Much has changed about cricket, and the world in general, since this time last year. But for Eoin Morgan, one of the benefits of lockdown is that he has at last been able to sit down and watch back the 2019 World Cup final in all its harum-scarum grandeur - including the moment when he thought the game was lost.

England's World Cup win, a four-year project overseen from start to finish by Morgan, was the crowning achievement during a summer that promised to rejuvenate the game in the UK. The final was screened simultaneously on Sky and Channel 4 - the first time cricket had been free-to-air since 2005 - with more than 8 million viewers tuning in as England prevailed, by the barest of margins, in a dramatic Super Over finish against New Zealand.

Morgan has subsequently had to get used an increased level of recognition in the street, posing for selfies and being regaled with individual anecdotes about watching the game. And while the ECB's hopes of building on that success this summer have been severely impacted by the ongoing the coronavirus pandemic, England's limited-overs captain remains convinced that legacy of that July day at Lord's can "do wonders for the sport" in this country.

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"I think that the profile of the game has lifted quite substantially," Morgan said. "Just going off the back of people coming up to me in the street or in a pub or a cafe. It is not just at home. When we go on holiday there will be someone who flicked over during the tennis or the Grand Prix or who heard someone shouting next door and wondered what they were watching. It was just a celebration of sport and people obviously love it when they win trophies. Cricket has certainly become higher profile and with that that's how my life has changed. People recognise me more.

"I think in life when you have to work harder for anything regardless of whether it's a World Cup or a forward defensive, the harder you work the better it feels after. That's human nature and that's how I feel. But the dramatic nature of the day really does do wonders for sport. The final is actually, it's bigger than cricket, and it's actually propelled up as one of the highlights of a sporting day ever in British history. That will be around for a very long time so it was probably more satisfying that it will continue to be like that."

Having become a father in March, Morgan could be forgiven for not having much spare time on his hands - but admitted he had had multiple opportunities to relive the final during cricket's enforced shutdown. Despite calmly marshalling his team through one of the most fraught days in the history of the English game, Morgan revealed there was one point when he briefly considered they were "dead and buried" as Ben Stokes attempted to drag New Zealand's target within reach.

"Obviously the last four months has been a bit of a challenge but that's actually allowed me to watch the World Cup final - I've watched it three times now. And that's allowed me time to sit back and actually enjoy it for the first time. I suppose I haven't had it on DVD or computer from start to finish, full production, but now I have it I've watched it three times and it's been an incredible day to sit back and watch. It's still tense throughout the whole day every time I watch it back, the ebbs and flow of the game, is a privilege.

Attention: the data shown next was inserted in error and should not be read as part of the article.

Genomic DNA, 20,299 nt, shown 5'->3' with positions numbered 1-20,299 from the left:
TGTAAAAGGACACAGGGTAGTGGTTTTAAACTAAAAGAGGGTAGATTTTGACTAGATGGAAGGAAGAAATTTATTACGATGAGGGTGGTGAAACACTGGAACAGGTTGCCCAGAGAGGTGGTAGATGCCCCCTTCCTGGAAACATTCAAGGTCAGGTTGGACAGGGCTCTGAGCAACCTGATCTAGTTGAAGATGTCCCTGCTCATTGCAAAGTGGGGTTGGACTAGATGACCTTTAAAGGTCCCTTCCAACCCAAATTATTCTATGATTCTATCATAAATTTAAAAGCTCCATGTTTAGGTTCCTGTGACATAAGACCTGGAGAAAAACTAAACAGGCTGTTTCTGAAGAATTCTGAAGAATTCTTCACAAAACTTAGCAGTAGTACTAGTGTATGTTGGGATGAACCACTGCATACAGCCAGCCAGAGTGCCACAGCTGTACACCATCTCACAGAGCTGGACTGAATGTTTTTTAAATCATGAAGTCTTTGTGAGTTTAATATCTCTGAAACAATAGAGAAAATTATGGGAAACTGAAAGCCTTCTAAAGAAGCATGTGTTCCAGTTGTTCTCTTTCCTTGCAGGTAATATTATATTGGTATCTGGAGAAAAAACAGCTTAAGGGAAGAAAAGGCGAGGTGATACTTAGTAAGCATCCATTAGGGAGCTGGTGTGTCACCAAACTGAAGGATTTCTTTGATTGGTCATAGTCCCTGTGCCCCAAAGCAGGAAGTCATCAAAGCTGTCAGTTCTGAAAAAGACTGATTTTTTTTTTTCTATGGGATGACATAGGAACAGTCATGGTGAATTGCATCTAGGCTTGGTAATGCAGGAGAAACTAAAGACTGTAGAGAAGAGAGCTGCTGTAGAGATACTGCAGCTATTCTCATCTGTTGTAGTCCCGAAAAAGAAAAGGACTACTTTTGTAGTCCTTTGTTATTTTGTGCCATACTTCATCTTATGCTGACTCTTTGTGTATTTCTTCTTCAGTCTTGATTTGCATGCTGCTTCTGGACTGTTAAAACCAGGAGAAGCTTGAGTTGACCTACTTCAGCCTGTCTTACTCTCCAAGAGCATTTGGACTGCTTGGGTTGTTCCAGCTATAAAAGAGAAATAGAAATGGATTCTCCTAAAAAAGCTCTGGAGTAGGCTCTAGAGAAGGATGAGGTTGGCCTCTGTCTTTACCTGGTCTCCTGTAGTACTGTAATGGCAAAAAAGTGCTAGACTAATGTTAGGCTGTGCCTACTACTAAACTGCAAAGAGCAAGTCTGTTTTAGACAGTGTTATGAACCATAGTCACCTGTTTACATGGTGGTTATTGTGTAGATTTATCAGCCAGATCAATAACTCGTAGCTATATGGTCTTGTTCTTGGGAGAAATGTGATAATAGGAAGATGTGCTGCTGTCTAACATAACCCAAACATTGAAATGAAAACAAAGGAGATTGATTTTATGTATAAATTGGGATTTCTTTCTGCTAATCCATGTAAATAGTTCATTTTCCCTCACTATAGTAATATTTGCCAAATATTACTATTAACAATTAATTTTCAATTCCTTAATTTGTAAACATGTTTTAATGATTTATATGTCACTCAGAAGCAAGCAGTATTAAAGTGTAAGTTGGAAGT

"There's only one [moment of doubt] for me and it probably came to me the second time I watched it. Jimmy Neesham's bowling to Ben, he bowls a slower ball, Ben hits it down to long-on and I remember the ball being in the air and you can see the trajectory of the ball - and you full well know when you hit it up the hill you have to absolutely smoke it to hit it for six. And it's gone high and not quite as long as he'd liked and for a minute I just thought 'That's it, it's over, Ben's out, we still need 15 an over' - that's when I thought for a split second we were dead and buried."

Fortunately for England, Trent Boult stepped on the boundary rope, before Stokes scrambled his side to a tie and Jofra Archer completed the resurrection from the final ball of an epic contest.

Although Morgan subsequently took some time to consider his future, he opted to stay on in charge of England's white-ball teams ahead of back-to-back T20 World Cups. The fate of this year's competition, still scheduled to be held in Australia in October and November, remains undecided due to Covid-19 restrictions, but Morgan will return to action later this month in three ODIs against Ireland, followed by a T20I series against Pakistan later in the summer.

With his 2019 winner's medal now parked "on a shelf" at home, Morgan's focus is on attaining another peak with England - though he admitted topping the country's maiden 50-over World Cup win would be difficult.

"There hasn't been a team who have held T20 and 50-over World Cups so that would be a nice challenge," he said. "But, realistically, probably out of the next two World Cups, winning one of them would be unbelievable. To win two would be a bigger achievement than winning the 50-over World Cup. Just because both of them are away from home and would favour Australia in Australia and India in India, so you would have to win both of them to top the 50-overs win."